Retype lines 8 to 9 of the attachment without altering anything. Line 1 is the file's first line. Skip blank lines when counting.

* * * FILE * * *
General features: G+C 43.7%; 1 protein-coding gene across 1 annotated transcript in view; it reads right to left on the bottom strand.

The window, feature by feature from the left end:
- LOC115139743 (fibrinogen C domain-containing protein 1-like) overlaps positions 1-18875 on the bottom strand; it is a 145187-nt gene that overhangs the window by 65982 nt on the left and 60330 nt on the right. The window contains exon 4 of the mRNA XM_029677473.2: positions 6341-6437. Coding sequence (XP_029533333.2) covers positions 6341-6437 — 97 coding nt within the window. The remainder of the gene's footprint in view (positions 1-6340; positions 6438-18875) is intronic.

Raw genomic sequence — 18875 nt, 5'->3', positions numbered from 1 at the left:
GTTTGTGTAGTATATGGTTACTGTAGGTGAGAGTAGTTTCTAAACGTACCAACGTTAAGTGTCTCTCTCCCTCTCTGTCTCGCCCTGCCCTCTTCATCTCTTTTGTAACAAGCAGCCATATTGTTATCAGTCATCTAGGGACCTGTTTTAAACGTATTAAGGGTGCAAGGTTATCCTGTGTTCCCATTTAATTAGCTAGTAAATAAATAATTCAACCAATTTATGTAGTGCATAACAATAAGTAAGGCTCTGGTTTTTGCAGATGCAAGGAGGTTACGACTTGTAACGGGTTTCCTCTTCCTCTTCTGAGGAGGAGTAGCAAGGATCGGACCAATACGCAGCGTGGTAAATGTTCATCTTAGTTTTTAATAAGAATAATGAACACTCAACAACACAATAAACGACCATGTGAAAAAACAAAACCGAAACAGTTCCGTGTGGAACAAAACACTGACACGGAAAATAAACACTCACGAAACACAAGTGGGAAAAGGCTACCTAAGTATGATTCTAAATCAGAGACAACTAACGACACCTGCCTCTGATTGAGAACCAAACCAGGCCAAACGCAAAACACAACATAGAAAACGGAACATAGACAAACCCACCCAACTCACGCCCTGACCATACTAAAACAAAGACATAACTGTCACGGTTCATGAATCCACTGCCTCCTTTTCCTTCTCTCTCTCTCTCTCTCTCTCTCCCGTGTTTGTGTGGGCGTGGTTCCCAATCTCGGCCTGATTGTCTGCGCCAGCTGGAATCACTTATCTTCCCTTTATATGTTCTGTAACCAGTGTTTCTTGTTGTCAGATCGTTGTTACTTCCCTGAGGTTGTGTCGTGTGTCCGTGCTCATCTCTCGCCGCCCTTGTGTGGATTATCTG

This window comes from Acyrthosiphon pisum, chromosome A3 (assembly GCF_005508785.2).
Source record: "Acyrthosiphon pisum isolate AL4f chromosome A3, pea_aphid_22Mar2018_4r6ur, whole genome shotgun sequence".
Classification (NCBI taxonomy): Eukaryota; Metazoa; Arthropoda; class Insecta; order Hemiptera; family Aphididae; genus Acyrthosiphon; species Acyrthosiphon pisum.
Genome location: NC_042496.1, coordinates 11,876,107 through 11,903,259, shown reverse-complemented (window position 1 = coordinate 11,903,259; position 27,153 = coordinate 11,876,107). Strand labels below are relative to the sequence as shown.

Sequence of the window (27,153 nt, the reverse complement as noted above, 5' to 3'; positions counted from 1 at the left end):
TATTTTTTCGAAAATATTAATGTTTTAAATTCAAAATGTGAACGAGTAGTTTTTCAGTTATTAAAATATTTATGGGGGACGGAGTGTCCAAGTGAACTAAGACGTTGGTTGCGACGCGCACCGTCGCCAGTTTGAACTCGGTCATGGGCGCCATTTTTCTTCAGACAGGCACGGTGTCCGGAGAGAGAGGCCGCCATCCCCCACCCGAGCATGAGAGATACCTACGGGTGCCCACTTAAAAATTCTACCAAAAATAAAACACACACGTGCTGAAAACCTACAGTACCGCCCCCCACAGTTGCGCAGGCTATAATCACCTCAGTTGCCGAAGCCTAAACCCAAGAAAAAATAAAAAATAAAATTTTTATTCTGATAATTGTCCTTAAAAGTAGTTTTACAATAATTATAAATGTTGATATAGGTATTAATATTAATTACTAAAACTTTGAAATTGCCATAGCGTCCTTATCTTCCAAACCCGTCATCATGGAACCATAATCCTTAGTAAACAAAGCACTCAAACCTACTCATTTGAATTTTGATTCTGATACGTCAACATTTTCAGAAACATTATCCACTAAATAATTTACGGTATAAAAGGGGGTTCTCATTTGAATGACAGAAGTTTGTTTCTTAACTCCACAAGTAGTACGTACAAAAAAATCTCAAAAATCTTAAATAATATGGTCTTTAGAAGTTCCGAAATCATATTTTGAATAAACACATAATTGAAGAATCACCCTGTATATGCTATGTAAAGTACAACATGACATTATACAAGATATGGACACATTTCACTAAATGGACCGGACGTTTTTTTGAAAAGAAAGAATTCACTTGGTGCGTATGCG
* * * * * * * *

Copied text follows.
Classification (NCBI taxonomy): Eukaryota; Metazoa; Arthropoda; class Insecta; order Hemiptera; family Aphididae; genus Acyrthosiphon; species Acyrthosiphon pisum.
Genome location: NC_042496.1, coordinates 11,876,107 through 11,903,259, shown reverse-complemented (window position 1 = coordinate 11,903,259; position 27,153 = coordinate 11,876,107). Strand labels below are relative to the sequence as shown.